“She wrote to me that on the one hand she is on maternity leave and is very busy, and on the other hand, she wants so much to give and has room in her house,” she said. “Today she told me that her mother-in-law came and helped arrange the house, and that she was ready to take in the family.”
According to Iram, the second line of action, where an ultra-Orthodox volunteer is paired with a woman or a family in need of assistance, will gradually become the center of Iron Sisters’ activity.
“We are creating connections where any woman can meet her family’s needs,” she said.
“A woman evacuated from the south has many needs, such as a babysitter, a place to cook, emotional support,” Iram continued. “She doesn't know how long she will stay in the place where she was evacuated to, the information center she contacted said they would get back to her and they didn't, she has children with post-traumatic stress disorder. She needs a supportive shoulder, she needs what a woman can give to another woman.”
In this type of case, the regional coordinator can call the woman, ask her how she is and register her needs. If needs arise that require a professional response, psychological or legal for example, they can turn to organizations that provide that.
“I tell her: I’m your contact woman. I’m here for you. And if another need arises next week – call me,” Iram said.
“Lots of ultra-Orthodox women manage their own lives”
Iram explains the large number of female volunteers in the project by saying that volunteering is very acceptable in the ultra-Orthodox community.
“We have also received requests from men, and we said that we focus on women’s story,” Iram said, when asked about the place of men within Iron Sisters. “But most of the inquiries we receive are ’me and my husband’—things happen totally together. An ultra-Orthodox woman who runs a family with many children cannot do anything without her husband’s backing.”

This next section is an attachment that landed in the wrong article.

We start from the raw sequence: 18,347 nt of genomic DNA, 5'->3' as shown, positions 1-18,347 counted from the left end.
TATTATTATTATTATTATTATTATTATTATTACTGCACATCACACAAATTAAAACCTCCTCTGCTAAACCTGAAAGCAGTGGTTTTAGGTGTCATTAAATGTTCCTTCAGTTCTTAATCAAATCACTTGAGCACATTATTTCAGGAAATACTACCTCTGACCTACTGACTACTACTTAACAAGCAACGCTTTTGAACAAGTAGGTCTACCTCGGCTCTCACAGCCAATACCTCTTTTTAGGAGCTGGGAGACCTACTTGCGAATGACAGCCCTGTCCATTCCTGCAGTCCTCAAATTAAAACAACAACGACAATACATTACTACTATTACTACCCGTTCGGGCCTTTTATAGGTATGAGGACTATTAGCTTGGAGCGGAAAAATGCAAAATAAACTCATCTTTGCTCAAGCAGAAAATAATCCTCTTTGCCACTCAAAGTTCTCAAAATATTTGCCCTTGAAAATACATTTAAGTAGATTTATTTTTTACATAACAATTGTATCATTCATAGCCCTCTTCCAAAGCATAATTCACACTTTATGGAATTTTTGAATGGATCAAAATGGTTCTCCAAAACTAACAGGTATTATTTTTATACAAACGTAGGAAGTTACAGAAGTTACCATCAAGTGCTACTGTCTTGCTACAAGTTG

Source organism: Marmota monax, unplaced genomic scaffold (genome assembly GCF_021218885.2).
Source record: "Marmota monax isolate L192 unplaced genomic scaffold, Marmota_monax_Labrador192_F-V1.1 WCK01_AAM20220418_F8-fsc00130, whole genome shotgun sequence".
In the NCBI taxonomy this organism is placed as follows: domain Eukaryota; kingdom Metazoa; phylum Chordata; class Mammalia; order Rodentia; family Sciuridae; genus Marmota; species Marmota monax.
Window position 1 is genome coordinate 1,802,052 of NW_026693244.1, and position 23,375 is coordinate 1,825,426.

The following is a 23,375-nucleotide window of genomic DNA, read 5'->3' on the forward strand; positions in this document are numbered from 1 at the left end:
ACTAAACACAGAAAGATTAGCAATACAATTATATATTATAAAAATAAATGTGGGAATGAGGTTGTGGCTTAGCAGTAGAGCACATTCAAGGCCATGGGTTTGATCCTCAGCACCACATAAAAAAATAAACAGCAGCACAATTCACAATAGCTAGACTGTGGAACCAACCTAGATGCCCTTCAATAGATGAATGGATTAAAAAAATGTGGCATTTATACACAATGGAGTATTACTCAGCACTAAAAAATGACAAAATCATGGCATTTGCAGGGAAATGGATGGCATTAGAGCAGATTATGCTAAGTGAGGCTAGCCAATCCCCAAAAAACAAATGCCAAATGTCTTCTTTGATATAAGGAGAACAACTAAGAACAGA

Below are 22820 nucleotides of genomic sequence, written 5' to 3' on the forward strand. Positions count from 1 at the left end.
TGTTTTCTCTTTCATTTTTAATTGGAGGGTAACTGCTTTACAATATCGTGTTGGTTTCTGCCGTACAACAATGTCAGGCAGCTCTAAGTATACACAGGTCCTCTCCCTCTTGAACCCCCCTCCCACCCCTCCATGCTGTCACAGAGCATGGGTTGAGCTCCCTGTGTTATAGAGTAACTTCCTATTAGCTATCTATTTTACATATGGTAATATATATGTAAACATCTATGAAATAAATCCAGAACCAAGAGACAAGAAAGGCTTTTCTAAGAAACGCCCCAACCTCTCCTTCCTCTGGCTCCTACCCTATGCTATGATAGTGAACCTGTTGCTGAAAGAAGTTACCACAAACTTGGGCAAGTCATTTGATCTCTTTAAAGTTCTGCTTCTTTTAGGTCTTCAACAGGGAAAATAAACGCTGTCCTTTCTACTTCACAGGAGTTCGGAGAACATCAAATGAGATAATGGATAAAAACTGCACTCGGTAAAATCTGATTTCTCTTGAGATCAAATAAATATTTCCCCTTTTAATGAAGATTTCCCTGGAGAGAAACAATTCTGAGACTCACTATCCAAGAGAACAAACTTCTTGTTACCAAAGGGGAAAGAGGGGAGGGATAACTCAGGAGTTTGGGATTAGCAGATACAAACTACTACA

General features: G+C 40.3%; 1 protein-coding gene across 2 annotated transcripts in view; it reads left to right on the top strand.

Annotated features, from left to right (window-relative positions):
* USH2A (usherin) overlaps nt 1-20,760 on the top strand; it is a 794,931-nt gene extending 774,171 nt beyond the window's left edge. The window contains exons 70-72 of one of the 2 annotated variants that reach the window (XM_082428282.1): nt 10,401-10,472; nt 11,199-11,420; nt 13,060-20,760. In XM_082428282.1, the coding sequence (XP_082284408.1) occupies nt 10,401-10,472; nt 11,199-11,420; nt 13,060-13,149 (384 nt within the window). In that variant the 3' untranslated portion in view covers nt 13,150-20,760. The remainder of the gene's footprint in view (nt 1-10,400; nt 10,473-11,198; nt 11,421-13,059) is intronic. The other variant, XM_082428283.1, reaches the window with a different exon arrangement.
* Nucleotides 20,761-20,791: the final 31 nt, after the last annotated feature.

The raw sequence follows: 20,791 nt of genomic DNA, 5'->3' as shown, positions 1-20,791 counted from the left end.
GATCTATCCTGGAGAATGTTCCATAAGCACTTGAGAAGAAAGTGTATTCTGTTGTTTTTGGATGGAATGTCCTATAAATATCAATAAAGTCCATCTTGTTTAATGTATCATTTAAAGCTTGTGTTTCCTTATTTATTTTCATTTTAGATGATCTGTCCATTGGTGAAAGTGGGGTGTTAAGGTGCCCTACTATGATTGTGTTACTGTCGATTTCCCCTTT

Iram’s vision, beyond the ability to give help to those who need it, is to expose the power of ultra-Orthodox women to wider society.
“They are superwomen—women who work full-time jobs, volunteer, do huge things. I want this power to be revealed to the rest of Israeli society,” she said.
According to her, ultra-Orthodox women are seen as being forced to live a strictly religious lifestyle with harsh restrictions. She gives as an example the protests invoking Margaret Atwood’s dystopian novel “The Handmaids’ Tale” in protests against the legal reform, which represents the danger that religious coercion carries towards women.
“This is a misconception. I’m sure there are women in the ultra-Orthodox sector that this is their reality, but this is also true in the general sector,” Iram maintained. “There are many powerful ultra-Orthodox women, who manage their lives from start to finish, who have endless possibilities. They manage a family with many children alongside a career, they want to contribute, they want to advance.’
Iram explained that she wants eventually to be able to pay wages to the women currently volunteering at the Iron Sisters center, if the war is to continue for an extended period.
“It is important for me to reach the women who were affected by the war in order to focus the efforts in the places that need them the most,” she said. “Maybe we will organize a fundraising campaign. I have 1,000 volunteers today, and I want to have a budget to send them flowers on Shabbat as a sign of thanks.”
“I dream that in a month, the war will be behind us and we will sit together and do something nice,” Iram said. “I want them to understand that we are there for each other. Let’s get rid of divisions."